I've just had my first experience with low back pain. What can I do to ward off similar problems in the future?

After a first encounter with low back pain, it's important to make sure the muscles that protect your spine are in good condition. Otherwise, you may leave yourself vulnerable to more low back pain.  

Researchers recently tested a program to strengthen patients' back muscles after low back pain. The specific muscles targeted were the multifidus muscles. These muscles lie on the back surface of the spinal column and help steady the vertebrae during movement.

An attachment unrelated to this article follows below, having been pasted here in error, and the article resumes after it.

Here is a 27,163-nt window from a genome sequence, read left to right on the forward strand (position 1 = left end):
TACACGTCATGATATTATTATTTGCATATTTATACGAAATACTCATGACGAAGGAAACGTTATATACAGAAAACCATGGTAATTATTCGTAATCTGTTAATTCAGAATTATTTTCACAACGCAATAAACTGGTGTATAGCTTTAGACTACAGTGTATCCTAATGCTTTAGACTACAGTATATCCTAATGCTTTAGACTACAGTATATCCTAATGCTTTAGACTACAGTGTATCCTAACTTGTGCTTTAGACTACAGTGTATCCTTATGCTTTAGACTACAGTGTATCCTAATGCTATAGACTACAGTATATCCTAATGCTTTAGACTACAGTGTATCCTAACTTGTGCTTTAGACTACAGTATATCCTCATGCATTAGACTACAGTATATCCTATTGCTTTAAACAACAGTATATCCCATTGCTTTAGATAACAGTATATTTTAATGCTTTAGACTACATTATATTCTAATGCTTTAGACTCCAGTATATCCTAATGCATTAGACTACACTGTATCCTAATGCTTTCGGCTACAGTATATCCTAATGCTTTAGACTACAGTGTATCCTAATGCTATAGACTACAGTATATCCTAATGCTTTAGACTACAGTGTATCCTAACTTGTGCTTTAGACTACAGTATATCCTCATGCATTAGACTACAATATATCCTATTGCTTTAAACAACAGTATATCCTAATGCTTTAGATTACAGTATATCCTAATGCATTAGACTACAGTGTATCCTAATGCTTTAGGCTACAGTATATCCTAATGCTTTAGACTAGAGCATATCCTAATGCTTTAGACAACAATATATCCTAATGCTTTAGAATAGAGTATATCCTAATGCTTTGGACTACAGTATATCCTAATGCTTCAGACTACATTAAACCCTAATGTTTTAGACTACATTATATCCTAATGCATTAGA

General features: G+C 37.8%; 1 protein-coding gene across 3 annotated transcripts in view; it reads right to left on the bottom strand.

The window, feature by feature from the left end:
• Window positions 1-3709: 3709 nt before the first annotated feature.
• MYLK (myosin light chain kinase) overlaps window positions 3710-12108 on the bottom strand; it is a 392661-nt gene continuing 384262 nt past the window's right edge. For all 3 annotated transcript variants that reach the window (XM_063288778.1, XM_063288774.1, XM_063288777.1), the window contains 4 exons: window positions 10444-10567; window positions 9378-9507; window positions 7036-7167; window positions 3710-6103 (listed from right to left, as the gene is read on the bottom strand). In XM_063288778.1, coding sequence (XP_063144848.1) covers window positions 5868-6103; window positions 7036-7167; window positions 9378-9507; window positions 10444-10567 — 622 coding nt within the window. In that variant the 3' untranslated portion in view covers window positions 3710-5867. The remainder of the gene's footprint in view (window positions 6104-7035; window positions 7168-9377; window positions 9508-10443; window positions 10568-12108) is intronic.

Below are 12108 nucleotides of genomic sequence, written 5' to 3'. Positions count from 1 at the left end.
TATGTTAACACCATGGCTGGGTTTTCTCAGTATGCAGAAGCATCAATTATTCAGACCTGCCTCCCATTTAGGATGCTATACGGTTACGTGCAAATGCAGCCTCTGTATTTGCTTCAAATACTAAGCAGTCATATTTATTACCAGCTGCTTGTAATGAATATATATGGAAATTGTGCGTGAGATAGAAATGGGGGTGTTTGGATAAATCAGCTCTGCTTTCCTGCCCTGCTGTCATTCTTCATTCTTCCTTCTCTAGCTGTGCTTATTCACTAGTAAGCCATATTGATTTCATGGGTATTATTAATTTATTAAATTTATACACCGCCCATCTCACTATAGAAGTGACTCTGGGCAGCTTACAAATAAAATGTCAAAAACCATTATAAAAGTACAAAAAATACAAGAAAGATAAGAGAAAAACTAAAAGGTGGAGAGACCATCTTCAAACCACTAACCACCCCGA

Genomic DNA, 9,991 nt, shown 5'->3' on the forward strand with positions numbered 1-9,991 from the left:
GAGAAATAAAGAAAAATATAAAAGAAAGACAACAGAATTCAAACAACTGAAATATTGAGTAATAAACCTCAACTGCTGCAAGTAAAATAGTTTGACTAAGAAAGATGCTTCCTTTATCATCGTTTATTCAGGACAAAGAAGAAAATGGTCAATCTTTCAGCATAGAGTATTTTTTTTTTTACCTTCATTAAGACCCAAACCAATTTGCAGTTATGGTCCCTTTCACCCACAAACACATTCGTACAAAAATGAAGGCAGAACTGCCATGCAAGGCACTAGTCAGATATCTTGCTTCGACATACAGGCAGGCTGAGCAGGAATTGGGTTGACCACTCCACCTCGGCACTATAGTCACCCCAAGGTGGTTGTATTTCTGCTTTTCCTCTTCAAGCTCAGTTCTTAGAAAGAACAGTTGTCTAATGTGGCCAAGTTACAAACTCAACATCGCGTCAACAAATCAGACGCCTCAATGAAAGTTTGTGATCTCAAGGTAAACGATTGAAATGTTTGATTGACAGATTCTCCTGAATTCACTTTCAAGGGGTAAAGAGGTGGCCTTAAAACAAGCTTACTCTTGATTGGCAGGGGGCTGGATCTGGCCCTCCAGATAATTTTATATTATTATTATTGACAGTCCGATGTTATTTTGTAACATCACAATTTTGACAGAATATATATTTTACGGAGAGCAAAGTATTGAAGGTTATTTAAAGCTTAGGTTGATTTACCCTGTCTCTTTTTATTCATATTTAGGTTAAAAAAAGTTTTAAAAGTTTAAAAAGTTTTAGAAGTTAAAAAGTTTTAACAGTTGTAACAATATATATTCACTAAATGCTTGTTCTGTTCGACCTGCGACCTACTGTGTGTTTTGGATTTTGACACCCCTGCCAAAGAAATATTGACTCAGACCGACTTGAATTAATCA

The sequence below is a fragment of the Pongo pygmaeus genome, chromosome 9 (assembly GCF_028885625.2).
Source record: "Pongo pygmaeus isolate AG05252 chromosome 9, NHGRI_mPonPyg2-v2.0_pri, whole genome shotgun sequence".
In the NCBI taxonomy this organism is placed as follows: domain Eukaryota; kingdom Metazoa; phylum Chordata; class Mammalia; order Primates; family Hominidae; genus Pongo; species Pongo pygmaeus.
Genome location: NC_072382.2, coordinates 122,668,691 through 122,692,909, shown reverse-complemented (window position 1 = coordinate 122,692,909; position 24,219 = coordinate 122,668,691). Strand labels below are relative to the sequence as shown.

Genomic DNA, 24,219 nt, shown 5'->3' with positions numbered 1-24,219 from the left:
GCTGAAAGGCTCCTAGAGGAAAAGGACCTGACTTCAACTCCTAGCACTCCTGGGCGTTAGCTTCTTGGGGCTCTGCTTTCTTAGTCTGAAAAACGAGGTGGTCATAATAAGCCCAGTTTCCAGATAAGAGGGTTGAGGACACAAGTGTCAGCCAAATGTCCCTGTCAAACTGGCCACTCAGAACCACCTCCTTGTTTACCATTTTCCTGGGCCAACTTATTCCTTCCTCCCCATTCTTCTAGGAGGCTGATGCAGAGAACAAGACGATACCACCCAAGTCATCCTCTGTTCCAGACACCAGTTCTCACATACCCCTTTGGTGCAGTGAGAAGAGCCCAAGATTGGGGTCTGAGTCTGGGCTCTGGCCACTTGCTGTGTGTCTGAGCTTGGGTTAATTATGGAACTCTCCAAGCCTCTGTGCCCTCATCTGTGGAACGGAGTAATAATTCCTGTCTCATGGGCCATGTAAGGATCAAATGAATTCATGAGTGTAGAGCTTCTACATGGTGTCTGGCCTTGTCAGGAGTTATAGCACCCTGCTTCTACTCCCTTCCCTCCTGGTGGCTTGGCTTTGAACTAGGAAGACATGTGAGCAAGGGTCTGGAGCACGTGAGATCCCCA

Patients in the study did exercises for these muscles twice a week for a month. One year later, only 30 percent of these patients had more low back pain, versus 84 percent of patients who hadn't done the exercises. Three years later, patients who did the exercises were still a lot less likely to have low back pain.

A little work now could go a long way in protecting your low back. A doctor or physical therapist can suggest ways to train these important muscles to help prevent future problems.